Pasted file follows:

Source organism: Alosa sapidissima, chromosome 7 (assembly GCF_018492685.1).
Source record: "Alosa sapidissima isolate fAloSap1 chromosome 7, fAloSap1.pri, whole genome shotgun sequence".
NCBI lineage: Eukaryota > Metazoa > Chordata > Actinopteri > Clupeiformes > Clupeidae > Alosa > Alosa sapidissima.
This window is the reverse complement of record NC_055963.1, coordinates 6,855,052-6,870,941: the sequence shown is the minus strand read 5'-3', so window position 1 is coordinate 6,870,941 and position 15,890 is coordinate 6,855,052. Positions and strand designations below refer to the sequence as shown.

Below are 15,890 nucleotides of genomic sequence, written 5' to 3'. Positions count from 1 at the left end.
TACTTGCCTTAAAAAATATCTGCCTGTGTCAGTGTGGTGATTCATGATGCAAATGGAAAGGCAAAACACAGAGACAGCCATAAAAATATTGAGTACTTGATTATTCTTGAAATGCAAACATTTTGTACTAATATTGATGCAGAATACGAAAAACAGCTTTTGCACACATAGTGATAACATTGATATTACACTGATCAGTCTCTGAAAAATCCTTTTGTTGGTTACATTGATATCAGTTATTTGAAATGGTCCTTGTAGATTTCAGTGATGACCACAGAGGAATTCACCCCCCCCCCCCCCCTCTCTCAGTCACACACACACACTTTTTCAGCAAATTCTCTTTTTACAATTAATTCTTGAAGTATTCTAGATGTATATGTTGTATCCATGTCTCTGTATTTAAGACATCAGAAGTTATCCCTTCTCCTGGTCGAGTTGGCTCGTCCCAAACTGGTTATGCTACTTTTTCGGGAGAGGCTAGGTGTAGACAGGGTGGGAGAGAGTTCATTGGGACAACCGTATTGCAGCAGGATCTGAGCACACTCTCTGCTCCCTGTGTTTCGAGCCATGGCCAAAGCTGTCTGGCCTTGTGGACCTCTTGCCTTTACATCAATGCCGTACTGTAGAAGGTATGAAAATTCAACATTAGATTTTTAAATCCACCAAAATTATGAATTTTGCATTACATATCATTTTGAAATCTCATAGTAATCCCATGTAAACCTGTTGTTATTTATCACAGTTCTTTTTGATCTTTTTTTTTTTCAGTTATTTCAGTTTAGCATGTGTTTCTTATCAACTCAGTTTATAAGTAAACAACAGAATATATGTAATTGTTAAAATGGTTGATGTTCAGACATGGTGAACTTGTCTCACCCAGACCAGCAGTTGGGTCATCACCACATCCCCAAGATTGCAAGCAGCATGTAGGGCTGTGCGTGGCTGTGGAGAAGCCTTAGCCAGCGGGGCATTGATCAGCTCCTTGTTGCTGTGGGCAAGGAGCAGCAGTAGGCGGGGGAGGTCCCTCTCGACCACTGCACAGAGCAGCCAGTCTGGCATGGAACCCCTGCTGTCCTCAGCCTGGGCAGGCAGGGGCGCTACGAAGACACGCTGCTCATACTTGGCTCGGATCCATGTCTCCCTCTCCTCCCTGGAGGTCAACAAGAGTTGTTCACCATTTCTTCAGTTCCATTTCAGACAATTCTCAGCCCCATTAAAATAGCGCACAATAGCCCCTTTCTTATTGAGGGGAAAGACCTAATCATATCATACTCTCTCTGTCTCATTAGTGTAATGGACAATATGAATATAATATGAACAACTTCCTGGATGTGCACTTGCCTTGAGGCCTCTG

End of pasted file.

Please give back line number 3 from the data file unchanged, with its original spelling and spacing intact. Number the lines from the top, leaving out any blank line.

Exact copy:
NCBI lineage: Eukaryota > Metazoa > Chordata > Actinopteri > Clupeiformes > Clupeidae > Alosa > Alosa sapidissima.